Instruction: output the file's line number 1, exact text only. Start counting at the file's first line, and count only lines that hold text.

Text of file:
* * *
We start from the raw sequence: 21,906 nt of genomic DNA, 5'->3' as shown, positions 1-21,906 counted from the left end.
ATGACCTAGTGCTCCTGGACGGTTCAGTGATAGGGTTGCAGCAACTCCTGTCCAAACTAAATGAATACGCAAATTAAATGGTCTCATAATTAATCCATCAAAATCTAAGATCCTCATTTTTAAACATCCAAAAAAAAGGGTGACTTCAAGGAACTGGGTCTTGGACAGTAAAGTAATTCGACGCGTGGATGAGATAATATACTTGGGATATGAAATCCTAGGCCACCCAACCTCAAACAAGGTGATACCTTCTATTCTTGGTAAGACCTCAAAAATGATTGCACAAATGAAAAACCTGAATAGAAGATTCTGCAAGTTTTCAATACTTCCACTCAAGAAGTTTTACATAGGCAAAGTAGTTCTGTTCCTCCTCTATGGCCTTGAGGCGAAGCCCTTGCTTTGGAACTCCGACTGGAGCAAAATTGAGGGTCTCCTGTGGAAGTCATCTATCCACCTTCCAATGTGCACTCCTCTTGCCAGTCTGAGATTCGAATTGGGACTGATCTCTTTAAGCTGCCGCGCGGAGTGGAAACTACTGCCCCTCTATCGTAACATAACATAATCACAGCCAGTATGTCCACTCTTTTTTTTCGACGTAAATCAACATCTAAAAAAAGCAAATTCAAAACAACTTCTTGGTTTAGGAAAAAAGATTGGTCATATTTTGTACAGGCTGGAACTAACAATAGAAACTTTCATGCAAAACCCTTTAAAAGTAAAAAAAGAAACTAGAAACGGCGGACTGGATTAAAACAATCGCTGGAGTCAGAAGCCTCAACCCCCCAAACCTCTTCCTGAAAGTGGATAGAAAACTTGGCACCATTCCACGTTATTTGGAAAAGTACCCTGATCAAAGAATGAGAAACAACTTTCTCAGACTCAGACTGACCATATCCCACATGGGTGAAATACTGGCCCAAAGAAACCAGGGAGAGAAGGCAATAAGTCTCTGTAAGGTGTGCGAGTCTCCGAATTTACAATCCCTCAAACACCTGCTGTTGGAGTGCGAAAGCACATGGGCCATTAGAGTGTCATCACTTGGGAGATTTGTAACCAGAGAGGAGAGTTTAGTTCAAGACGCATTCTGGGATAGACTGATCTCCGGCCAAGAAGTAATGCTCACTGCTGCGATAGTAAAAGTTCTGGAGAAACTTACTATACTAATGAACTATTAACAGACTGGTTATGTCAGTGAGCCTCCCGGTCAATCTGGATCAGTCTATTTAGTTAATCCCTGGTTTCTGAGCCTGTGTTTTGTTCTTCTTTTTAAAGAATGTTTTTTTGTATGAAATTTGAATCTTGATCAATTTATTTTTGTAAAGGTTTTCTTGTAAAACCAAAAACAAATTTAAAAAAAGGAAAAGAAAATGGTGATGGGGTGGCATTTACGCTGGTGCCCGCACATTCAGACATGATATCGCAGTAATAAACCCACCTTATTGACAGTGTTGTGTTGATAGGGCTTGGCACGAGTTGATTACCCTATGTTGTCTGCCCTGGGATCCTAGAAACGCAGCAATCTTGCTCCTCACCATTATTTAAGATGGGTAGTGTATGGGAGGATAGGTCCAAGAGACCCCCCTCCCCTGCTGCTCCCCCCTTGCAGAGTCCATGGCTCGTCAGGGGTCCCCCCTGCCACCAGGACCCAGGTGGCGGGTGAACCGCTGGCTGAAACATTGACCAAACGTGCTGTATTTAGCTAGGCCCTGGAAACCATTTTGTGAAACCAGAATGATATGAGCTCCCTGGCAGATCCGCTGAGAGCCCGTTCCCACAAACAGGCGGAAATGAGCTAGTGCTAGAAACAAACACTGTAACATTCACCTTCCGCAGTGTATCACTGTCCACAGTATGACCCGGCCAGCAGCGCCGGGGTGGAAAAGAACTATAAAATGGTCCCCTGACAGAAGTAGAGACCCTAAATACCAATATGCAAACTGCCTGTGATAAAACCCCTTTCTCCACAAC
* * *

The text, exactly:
We start from the raw sequence: 21,906 nt of genomic DNA, 5'->3' as shown, positions 1-21,906 counted from the left end.